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Brightening winter landscape EVERGREENS



Published: Thu, February 1, 2018 @ 12:00 a.m.

By Kevin Anthony

Ohio certified volunteer naturalist

Our home is located in a rural area situated on 15 acres with many trees, both deciduous and evergreen.

During this time of year, we truly enjoy the evergreen trees, especially after a fresh snowfall. Here are some of our favorites.

eastern hemlock

The Eastern hemlock, also known as Canadian hemlock, is from the pine family. It is a common tree that one can see in parks, cemeteries, and neighborhoods throughout our region. They are winter-tolerant and can survive ice and snowstorms better than most conifers. Hemlock trees are slow growing and can reach heights of 70 feet by 35 feet wide.

arborvitae

The arborvitae is a member of the cypress family. It has tiny, scale-like leaves which are fitted close together forming a flattened, fan-like display, which is soft to the touch. It grows in a pyramidal shape and provides excellent shelter for mammals and birds year round. Arborvitae does exceptionally well in colder climates and can grow to heights of 30 feet by ten feet wide. It is a favorite food source of deer and other mammals.

norway spruce

Another favorite is the Norway spruce from the pine family. Although a familiar sight throughout Ohio, it’s really a tree native to Europe, including Norway, for which it is named. It prefers moist, cooler climates and does well exposed to full sun. It can reach heights of 80 feet by 40 feet in spread. It’s not uncommon to see a barred owl roosting in ours.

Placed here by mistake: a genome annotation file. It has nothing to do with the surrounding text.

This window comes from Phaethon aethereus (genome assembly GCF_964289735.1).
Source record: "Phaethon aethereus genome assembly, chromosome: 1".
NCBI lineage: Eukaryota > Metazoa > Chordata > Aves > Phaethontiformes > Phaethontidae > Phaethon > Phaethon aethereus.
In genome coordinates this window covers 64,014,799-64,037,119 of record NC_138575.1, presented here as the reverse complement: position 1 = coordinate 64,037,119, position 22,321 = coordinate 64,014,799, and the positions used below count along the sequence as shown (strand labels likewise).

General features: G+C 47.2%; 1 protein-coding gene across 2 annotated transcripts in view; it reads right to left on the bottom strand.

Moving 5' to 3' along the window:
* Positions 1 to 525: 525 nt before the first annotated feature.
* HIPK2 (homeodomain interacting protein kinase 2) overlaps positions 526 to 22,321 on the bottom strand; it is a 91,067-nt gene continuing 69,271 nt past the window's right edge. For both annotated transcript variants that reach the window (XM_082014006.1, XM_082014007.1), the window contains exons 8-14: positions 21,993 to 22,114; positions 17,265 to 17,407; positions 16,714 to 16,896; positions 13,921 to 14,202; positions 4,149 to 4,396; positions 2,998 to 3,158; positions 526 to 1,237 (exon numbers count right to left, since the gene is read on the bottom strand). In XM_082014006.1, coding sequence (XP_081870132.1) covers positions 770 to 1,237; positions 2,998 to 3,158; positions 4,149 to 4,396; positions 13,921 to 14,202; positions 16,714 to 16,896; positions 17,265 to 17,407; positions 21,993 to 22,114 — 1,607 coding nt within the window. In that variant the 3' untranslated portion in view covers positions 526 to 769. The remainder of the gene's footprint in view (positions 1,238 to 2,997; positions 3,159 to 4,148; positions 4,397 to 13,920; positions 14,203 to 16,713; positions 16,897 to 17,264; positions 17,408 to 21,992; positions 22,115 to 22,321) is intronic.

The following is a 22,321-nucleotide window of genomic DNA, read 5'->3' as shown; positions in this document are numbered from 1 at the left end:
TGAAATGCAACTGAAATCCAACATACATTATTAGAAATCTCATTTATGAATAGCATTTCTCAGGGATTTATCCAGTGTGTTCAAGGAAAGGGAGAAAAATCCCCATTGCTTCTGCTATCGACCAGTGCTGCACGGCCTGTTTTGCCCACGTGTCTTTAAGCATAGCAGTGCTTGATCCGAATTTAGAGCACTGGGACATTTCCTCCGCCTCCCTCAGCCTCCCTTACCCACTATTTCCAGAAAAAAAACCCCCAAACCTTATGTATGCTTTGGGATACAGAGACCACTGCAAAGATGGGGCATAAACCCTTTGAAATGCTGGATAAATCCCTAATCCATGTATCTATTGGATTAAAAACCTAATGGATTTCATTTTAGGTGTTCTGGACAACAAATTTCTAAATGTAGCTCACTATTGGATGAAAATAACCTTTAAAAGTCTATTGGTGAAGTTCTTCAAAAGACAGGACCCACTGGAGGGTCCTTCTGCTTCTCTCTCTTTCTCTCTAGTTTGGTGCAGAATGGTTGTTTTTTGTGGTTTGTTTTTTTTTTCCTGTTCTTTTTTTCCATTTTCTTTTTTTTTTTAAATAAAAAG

white pine

White pine is found throughout all of Ohio. A fast growing evergreen tree which can achieve height increases of 24 inches per year. Its mature height is 80 feet with a spread of 40 feet. This towering evergreen is a favorite nesting site for woodpeckers, nuthatches and other cavity-nesting birds.

colorado spruce

The Colorado spruce, also known as blue spruce with its silvery blue-green coloring is beautiful, but not always a healthy tree in our climate. Though not native to Ohio, it is found throughout the state. Unlike some trees in the pine family, the Colorado spruce limbs branch to the ground throughout their life. This provides excellent shelter for birds and small mammals. It can grow to a height of 50 feet and a spread of 25 feet at maturity.

Trees, whether evergreen or deciduous, provide us with many benefits. They improve quality of air, add value to homes and can reduce heating and cooling costs.

For my family, the abundance of trees on our property provide habitat for many birds and mammals which we enjoy observing.

Evergreens and what they add to landscapes and wildlife habitat is truly amazing.

To learn more about trees, their characteristics, and how to identify them, visit http://forestry.ohiodnr.gov.


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